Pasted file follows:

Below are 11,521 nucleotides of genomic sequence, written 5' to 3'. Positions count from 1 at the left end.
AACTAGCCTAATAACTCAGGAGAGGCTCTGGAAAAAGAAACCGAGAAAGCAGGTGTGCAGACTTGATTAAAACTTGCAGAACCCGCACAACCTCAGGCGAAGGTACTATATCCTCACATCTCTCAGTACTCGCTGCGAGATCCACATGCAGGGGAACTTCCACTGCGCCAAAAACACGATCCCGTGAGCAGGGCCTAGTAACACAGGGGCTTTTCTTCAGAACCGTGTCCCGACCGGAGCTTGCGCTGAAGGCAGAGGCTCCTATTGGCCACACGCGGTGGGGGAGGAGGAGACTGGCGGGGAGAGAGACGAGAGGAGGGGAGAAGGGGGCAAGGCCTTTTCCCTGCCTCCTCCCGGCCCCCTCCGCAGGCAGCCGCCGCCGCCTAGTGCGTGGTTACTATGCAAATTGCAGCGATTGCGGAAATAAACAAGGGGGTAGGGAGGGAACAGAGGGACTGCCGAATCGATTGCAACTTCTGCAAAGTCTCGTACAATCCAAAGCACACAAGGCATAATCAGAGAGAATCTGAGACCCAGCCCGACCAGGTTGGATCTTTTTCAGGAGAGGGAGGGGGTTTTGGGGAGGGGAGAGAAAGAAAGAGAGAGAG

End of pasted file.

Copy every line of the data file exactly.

Below are 11,521 nucleotides of genomic sequence, written 5' to 3'. Positions count from 1 at the left end.
AACTAGCCTAATAACTCAGGAGAGGCTCTGGAAAAAGAAACCGAGAAAGCAGGTGTGCAGACTTGATTAAAACTTGCAGAACCCGCACAACCTCAGGCGAAGGTACTATATCCTCACATCTCTCAGTACTCGCTGCGAGATCCACATGCAGGGGAACTTCCACTGCGCCAAAAACACGATCCCGTGAGCAGGGCCTAGTAACACAGGGGCTTTTCTTCAGAACCGTGTCCCGACCGGAGCTTGCGCTGAAGGCAGAGGCTCCTATTGGCCACACGCGGTGGGGGAGGAGGAGACTGGCGGGGAGAGAGACGAGAGGAGGGGAGAAGGGGGCAAGGCCTTTTCCCTGCCTCCTCCCGGCCCCCTCCGCAGGCAGCCGCCGCCGCCTAGTGCGTGGTTACTATGCAAATTGCAGCGATTGCGGAAATAAACAAGGGGGTAGGGAGGGAACAGAGGGACTGCCGAATCGATTGCAACTTCTGCAAAGTCTCGTACAATCCAAAGCACACAAGGCATAATCAGAGAGAATCTGAGACCCAGCCCGACCAGGTTGGATCTTTTTCAGGAGAGGGAGGGGGTTTTGGGGAGGGGAGAGAAAGAAAGAGAGAGAG